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Toward A New System of Community Health

by Stephen Moore

January 4,2005

Healthcare stories inundate our lives. Whether in daily media and monthly magazines, or the personal interactions that we experience or share through our loved ones, healthcare, from a systems perspective, is stressed – falling short of delivering safe and comprehensive care. Much like politics, health care is local, dependent upon our medical systems to provide quality and value to the community.

As informed citizens, we must be able to digest the issues and understand what the medical leaders in our region are doing to address them.

Briefly, what do we know about healthcare today?

Diversity: Women, African-Americans, or Hispanics have 25-50% less of a chance to receive state-of-the-art health care than a Caucasian male. One’s chances do not appear to improve when your physician is a woman or African American.

HIV: New cases of HIV rose to 325 in Charlotte/Mecklenburg in 2003. Fewer than 200 cases were reported fives years ago.

Obesity: 26% of Americans have achieved the designation of morbidly obese. This compares to 12 % two decades ago and 6% four decades ago. Among those impoverished, the rate reaches 40%. Less than forty years ago, Lyndon Johnson, behind Food Stamps legislation, aimed specifically at improving the health of the undernourished poor in this country. Our poor are now sicker and dying earlier compared to 1965.

Alice in Wonderland Syndrome: In 2004 America spent $ 231 billion on prescription drugs, an average of $809 for every man, woman, and child living today.

Anxiety: The average teenager today scores higher on standard anxiety scales than did their psychiatric hospitalized peers forty years ago.

Quality: The cost to care for a Medicare enrollee annually ranges from $3500 in Hawaii to $9500 in Florida. The quality of that care, as measured by death rates from heart disease and key medical interventions known to improve life, are inversely related.

This information is rather overwhelming, even for those familiar with health care delivery. I believe it may be more constructive to detail what Carolinas Medical Center (CMC) and HealthCare System (CHS) are doing to address the issues of access and quality.

As a regional referral center, CMC provides unrestricted access to care for all people in a 29 county area, extending from South Carolina to the western mountains. CHS cares for 85% of the Medicaid population in Mecklenburg County and the overwhelming majority of indigent care as well. CMC provides services in the outpatient arena as well as complex care settings, including heart and liver transplants.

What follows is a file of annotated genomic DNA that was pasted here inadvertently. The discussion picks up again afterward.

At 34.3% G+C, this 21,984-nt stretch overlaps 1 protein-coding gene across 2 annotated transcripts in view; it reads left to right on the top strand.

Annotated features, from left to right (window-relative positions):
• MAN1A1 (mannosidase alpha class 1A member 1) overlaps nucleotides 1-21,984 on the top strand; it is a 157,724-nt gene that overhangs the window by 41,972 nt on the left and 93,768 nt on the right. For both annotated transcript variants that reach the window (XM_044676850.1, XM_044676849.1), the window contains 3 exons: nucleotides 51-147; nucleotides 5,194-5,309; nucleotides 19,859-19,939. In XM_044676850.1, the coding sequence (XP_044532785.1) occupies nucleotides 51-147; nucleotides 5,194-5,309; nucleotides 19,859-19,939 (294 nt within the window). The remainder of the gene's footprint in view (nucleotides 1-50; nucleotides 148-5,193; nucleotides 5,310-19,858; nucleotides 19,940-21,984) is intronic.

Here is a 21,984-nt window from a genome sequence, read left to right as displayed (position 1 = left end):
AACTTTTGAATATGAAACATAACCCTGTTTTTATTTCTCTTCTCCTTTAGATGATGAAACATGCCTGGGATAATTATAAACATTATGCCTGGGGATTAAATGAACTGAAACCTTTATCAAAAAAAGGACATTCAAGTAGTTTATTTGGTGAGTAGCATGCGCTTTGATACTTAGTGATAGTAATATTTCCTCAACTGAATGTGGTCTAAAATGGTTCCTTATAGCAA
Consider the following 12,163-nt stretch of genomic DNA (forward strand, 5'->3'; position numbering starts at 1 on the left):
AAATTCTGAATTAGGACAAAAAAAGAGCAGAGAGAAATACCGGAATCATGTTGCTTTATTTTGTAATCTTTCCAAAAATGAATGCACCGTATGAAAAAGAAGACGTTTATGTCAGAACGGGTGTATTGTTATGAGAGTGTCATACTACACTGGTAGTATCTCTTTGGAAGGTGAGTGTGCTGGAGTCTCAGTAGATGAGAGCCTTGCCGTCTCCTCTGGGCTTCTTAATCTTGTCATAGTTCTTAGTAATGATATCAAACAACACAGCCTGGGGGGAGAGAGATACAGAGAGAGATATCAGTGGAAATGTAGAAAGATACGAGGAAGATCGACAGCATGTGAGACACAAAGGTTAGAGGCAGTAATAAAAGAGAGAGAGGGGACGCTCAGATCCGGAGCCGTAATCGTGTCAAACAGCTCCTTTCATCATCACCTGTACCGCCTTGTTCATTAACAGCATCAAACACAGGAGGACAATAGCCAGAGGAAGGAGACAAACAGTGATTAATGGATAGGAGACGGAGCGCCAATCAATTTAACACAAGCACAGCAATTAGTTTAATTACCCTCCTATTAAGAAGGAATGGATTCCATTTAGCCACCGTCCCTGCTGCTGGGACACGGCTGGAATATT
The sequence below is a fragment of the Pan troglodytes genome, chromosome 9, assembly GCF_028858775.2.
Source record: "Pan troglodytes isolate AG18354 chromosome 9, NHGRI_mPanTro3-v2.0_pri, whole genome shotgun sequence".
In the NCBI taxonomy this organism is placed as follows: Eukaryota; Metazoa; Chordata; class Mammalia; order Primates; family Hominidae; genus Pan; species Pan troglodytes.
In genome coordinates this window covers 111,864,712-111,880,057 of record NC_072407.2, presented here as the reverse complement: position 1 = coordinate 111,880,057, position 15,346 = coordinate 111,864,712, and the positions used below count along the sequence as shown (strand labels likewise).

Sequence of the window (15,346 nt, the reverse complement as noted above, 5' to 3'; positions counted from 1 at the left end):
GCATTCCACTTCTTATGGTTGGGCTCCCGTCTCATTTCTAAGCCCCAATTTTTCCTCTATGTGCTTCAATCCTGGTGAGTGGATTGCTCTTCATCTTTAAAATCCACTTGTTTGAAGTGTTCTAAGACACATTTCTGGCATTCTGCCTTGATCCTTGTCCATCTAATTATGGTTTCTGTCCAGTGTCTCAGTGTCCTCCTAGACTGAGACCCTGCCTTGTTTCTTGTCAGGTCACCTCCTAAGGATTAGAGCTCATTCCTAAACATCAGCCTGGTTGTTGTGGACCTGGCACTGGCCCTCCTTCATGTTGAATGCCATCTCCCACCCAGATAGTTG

CHS is currently investing heavily in patient safety in both the inpatient and outpatient settings. Simply put, CHS expects to provide the best care for every unique patient in our system by understanding the risks to care for each individual, investing millions of dollars in computer systems to deliver medications as safely as possible, and analyzing and developing systematic approaches to better care. CMC has led the way in clinical improvements in 2004 with some of the following:

? Cardiovascular medical and surgical outcomes equal to and better than the best 15th percentile hospitals in the nation.

? A certified Comprehensive Stroke Unit with death rates from stroke more than 50% below the national average and 25% better than the best 15th percentile hospitals in the nation.

? An innovative approach to congestive heart failure patient care at CMC has led to a mortality rate amongst the lowest in the nation, and thirty day readmissions to hospital have fallen by greater than 50% over the past six months.

? Infection rates (from invasive vein access lines utilized for very ill patients) have fallen by 40%, now some of the lowest in our national benchmark database.

Our lives tumble along a linear beginning and end, short in some instances, prolonged in others. In contrast, community health exists in a multidimensional continuum spanning the fabric of our entire urban setting. Our systematic decisions surrounding finance, education, arts, transportation, safety, government and diversity have implications for the health of our community. The modern epidemics of anxiety, obesity, and HIV threaten our vision of urban revitalization. A new vision of healthcare and its delivery must become a “common language.” We must become attuned to the impact of our current actions upon the community health of Charlotte/Mecklenburg. Let us begin to shape the vision together.

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